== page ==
Linux in the news
All in one big page
See also: last week's Security page.
News and Editorials
Netscape SSL authentication vulnerability (again). The possibility that an attacker could use a previously authenticated SSL certificate to fool your Netscape session into accepting transactions from a redirected site was first reported in the May 18th LWN Security Summary. Last week, we heard that the problem was fixed in Netscape 4.73. This week, the report is that Netscape 4.73 is still vulnerableto a similar problem, if a user ignores a received warning message, unless the iPlanet Personal Security Manager (PSM) has also been installed. CERT has also issued an updated advisory for the problem.
From the paragraph above, the options for person using Netscape seem simple: install the Personal Security Manager. Well, the issue is not quite so simple. If you go to the download site listed above and check their installation instructions for "Unix", it states, "Before you install Personal Security Manager on Unix, you must be logged in as the same Unix user you will be logged in as when you run Communicator. For the Unix installation to succeed, you must have write privileges for both the directory where the Netscape executable resides and the directory where the installation script creates the directory containing the Personal Security Manager files."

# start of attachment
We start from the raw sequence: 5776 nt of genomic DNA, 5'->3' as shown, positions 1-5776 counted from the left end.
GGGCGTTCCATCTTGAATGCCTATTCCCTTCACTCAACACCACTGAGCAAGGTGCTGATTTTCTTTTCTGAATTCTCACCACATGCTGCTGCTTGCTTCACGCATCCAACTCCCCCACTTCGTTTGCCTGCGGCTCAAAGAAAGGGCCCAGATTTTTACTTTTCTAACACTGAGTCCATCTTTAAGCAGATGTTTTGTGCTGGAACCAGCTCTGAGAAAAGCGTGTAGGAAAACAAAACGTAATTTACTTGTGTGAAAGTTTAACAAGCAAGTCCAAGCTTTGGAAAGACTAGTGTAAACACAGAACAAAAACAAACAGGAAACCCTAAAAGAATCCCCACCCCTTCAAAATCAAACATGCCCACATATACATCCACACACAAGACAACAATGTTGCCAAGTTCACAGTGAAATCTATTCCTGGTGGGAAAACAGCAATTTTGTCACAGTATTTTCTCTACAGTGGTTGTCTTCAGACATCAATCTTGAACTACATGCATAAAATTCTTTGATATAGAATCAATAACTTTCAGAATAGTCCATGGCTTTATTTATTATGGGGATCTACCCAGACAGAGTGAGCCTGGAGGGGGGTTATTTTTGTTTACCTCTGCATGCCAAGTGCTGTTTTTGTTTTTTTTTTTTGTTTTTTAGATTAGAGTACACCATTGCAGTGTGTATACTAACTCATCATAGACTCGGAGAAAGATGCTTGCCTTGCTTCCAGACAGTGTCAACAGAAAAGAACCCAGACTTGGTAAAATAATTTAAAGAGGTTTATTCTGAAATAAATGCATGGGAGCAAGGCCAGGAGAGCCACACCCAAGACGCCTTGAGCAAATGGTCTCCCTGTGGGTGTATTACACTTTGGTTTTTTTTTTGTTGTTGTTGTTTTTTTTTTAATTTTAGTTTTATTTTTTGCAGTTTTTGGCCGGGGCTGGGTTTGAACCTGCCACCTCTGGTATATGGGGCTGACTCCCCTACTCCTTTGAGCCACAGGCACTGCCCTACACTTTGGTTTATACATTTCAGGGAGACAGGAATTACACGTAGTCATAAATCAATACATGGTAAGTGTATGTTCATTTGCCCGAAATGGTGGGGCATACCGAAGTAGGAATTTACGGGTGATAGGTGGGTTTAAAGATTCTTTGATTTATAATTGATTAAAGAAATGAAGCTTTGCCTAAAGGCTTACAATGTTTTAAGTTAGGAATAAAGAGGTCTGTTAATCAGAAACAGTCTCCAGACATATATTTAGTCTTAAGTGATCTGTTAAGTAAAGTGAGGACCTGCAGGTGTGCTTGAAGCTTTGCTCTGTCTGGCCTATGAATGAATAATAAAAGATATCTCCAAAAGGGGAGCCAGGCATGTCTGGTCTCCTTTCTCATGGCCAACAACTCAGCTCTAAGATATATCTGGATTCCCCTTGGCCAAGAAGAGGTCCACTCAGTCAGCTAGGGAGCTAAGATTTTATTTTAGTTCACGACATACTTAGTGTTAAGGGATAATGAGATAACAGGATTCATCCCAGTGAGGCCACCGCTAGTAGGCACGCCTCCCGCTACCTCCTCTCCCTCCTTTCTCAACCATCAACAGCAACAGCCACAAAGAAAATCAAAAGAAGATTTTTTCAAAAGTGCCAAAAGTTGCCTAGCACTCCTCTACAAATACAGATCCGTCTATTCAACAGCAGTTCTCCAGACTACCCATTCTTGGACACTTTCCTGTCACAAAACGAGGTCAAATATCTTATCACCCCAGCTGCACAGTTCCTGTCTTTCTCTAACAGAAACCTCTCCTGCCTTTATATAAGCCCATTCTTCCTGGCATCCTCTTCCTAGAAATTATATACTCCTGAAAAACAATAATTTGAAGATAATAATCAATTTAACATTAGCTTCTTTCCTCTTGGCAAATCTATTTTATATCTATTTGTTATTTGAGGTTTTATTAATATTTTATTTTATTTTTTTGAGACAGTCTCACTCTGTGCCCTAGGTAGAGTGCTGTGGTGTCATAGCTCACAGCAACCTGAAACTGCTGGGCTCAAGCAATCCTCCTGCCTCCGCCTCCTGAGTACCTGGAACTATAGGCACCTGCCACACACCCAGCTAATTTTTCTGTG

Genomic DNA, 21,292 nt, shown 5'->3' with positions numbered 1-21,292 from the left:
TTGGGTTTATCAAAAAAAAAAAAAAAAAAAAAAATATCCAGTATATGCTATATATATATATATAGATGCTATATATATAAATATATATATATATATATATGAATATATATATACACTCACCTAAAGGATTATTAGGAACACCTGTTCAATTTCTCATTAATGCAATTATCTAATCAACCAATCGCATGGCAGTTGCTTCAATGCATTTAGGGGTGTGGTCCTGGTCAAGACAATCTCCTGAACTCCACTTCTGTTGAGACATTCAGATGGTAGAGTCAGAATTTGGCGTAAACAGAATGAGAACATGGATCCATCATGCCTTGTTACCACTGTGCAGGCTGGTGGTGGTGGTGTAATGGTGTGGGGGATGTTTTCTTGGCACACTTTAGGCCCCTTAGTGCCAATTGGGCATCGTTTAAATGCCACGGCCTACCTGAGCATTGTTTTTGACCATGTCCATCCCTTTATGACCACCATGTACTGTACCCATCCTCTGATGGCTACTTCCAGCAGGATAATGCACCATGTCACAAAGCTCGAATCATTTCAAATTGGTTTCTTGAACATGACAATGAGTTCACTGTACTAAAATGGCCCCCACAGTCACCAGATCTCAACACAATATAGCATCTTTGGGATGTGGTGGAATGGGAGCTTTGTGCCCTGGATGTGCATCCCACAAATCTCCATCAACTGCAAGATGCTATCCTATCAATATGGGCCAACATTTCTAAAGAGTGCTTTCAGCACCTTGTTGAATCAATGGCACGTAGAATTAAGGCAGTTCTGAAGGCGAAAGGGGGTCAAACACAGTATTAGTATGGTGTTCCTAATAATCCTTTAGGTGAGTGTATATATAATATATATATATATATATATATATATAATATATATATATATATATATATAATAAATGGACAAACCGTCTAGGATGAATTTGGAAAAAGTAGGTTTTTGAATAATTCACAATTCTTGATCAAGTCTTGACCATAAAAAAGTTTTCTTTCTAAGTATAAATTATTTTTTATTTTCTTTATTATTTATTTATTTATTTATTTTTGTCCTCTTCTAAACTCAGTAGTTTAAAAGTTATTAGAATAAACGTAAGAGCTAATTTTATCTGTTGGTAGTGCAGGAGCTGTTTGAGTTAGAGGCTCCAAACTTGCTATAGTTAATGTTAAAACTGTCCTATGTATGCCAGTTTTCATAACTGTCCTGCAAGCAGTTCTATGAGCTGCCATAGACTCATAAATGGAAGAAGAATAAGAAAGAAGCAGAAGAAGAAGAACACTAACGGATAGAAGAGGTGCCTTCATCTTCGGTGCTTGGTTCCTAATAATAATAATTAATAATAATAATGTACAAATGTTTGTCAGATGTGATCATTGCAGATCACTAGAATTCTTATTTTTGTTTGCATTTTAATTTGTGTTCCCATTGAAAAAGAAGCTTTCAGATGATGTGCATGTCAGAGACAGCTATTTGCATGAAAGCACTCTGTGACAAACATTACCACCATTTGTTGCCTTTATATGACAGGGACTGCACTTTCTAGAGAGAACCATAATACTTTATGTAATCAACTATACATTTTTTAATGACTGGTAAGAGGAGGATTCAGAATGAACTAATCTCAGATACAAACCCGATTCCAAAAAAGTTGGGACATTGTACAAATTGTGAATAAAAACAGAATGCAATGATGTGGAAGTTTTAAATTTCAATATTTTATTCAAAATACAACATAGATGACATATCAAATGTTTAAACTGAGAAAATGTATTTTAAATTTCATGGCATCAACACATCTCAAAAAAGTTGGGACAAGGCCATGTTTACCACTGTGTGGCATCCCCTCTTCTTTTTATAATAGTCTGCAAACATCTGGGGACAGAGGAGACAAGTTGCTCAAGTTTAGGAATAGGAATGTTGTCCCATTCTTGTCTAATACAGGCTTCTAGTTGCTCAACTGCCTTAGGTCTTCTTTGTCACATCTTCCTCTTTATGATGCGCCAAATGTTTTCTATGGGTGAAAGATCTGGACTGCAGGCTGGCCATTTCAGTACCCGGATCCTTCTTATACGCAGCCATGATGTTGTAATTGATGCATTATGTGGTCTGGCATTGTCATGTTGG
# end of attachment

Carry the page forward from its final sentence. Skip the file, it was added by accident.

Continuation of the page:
For an average system, the only user that owns the directory in which the Netscape executable resides is "root". We stepped through the installation and verified that only Netscape running as "root" has access to the Personal Security Manager after its installation. In fact, any attempt to click on the "dead-bolt" security icon by a user other than root will lock Netscape 4.73.
This means that you will have to install a private copy of Netscape for each non-root user on your system, and then install a matching copy of the Personal Security Manager. That would be a pretty tall order for a University system with, say, several thousand accounts. Even for a non-technical user with their own PC, this is an unexpected burden. PSM is essentially a broken product within a multi-user Unix environment and needs to be fixed.
Majordomo wrapper vulnerability. A problem has been reported with majordomo, in which the majordomo wrapper script can be used to gain access to and run commands under the uid and gid of the login id that owns the majordomo binary. A patch for majordomo is included.